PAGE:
In the early spring of 1818, Ebenezer obtained better-paying employment in New Haven, walking the 60 miles on foot, over the course of two days, to reach the city. He first worked as a farm hand for one employer; he then later cared for the garden, carriages, and horses of another. While in New Haven, he was involved with the Baptist church there.[4]

By April 1820, Ebenezer had accumulated a few hundred dollars to put towards his education. He traveled to Worcester, Massachusetts, to seek the instruction of Baptist minister Rev. Jonathan Going, who received his new student genially. However, as Ebenezer soon found Going to be “a good adviser but a poor teacher,” he moved to Bellingham, Massachusetts, to study with Baptist minister Rev. Abiel Fisher.[5]

In the spring of 1821, Ebenezer entered Amherst Academy (which became Amherst College later that same year) at Amherst, Massachusetts. One of his classmates at Amherst (and later at Brown also) was John Pratt, who was later the first president of the Granville Literary and Theological Institution (now Denison University).[6]

In 1823, Ebenezer Thresher was granted a license to preach by the Stafford Baptist Church in his home town of Stafford, Connecticut.[7]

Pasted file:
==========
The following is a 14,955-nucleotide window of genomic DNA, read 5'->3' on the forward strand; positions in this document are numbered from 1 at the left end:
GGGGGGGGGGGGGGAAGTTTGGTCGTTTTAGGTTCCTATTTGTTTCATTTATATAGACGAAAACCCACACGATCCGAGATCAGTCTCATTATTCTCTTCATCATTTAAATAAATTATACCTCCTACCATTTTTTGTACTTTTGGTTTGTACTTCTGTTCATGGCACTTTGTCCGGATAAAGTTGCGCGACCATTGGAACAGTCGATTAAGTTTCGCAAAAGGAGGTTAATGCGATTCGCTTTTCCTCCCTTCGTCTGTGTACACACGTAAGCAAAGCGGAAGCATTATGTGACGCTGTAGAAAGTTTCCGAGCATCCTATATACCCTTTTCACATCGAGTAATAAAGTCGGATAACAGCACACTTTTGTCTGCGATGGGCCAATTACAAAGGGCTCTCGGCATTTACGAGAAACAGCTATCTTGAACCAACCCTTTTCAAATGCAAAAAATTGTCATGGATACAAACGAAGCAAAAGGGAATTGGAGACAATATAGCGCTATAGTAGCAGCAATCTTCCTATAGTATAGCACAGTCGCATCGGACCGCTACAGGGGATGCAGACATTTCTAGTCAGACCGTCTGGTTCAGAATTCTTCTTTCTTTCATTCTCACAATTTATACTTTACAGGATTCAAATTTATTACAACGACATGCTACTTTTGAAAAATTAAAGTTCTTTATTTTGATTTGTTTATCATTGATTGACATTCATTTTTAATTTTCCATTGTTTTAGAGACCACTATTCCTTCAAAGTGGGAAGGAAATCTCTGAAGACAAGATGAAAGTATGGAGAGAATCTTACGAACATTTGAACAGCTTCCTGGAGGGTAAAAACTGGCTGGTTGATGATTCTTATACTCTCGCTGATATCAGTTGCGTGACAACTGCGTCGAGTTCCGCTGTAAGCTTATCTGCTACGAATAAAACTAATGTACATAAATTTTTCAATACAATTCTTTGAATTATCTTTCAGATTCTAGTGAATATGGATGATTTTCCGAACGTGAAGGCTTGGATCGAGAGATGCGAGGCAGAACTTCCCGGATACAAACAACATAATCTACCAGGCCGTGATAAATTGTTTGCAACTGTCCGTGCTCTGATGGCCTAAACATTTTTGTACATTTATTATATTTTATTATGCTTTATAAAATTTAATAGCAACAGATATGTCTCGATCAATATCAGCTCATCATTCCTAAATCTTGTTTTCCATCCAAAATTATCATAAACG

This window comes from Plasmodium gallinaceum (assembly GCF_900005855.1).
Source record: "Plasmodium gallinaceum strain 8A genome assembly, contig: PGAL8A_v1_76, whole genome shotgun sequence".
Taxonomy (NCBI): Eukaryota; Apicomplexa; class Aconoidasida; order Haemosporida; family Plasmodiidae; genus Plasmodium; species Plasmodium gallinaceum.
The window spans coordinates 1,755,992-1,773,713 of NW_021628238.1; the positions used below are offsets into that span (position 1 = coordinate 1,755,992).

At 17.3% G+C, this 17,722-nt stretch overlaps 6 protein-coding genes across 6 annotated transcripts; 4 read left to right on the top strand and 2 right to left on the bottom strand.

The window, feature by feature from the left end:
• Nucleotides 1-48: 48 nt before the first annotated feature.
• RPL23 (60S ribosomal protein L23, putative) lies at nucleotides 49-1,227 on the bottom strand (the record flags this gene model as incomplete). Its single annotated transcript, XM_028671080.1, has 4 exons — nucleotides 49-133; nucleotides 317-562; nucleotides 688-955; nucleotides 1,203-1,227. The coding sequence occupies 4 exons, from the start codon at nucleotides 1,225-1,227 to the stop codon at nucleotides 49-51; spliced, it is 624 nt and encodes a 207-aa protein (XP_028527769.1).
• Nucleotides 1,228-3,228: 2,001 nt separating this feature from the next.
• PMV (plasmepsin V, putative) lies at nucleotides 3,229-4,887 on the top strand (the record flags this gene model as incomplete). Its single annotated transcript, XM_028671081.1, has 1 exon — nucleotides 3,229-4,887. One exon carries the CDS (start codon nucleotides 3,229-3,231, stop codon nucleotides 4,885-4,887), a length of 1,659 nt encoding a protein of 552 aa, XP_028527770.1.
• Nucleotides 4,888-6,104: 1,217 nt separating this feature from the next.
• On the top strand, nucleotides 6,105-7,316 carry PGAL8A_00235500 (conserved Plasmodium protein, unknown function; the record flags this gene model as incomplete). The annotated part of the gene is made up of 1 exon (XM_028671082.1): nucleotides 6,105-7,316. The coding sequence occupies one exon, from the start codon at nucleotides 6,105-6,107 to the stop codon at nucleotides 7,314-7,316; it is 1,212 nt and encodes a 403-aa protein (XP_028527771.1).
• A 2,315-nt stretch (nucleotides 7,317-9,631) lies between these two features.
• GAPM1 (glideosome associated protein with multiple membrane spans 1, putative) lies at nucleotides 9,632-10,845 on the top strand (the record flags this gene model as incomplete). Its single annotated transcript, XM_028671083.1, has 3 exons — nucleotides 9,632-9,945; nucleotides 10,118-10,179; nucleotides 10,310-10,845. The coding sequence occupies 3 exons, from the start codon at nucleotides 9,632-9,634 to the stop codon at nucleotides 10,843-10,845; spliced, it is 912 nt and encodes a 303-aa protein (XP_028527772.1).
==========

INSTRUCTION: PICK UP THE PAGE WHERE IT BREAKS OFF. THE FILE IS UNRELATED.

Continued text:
In January 1824, Ebenezer entered the freshman class at Columbian College (now George Washington University) in Washington, D.C., which was under the direction of its founder Luther Rice, a leader in the Baptist foreign missionary movement.[8] Ebenezer explained his decision to pursue an education outside New England in the following way:

Two considerations influenced me more particularly in selecting this as the place of my future studies. One was the prospect of procuring there some pecuniary assistance. The other was an opportunity of obtaining a better knowledge of the world and of the forms and usages of society, in which I knew myself to be sadly deficient.[9]

In 1826, Columbian College suffered some significant financial embarrassments, and many students, including Ebenezer Thresher, decided to continue their educations elsewhere.

Ebenezer Thresher's certificate of conduct at Columbian College, 1826

Ebenezer Thresher’s certificate of conduct at Columbian College, 1826 (Dayton Metro Library, Thresher-McCann Collection, 1:6)

Ebenezer sought and was granted admission to the junior class at Brown University, in Providence, Rhode Island, in June 1826. Ebenezer Thresher graduated from Brown in 1827, as a member of the first class to be taught by Francis Wayland. He remained at Brown for another year of post-graduate study.[10]

On September 13, 1827, in New York City, Ebenezer Thresher married Elizabeth Fenner. Elizabeth was born in Canterbury, England, about 1804, but immigrated with her father to Poughkeepsie, New York, as a small child. Ebenezer first met Elizabeth while he was a student at Columbian College: she was a teacher at a mission school of which he was superintendent. They became engaged in the summer of 1826, when she was visiting Providence.[11]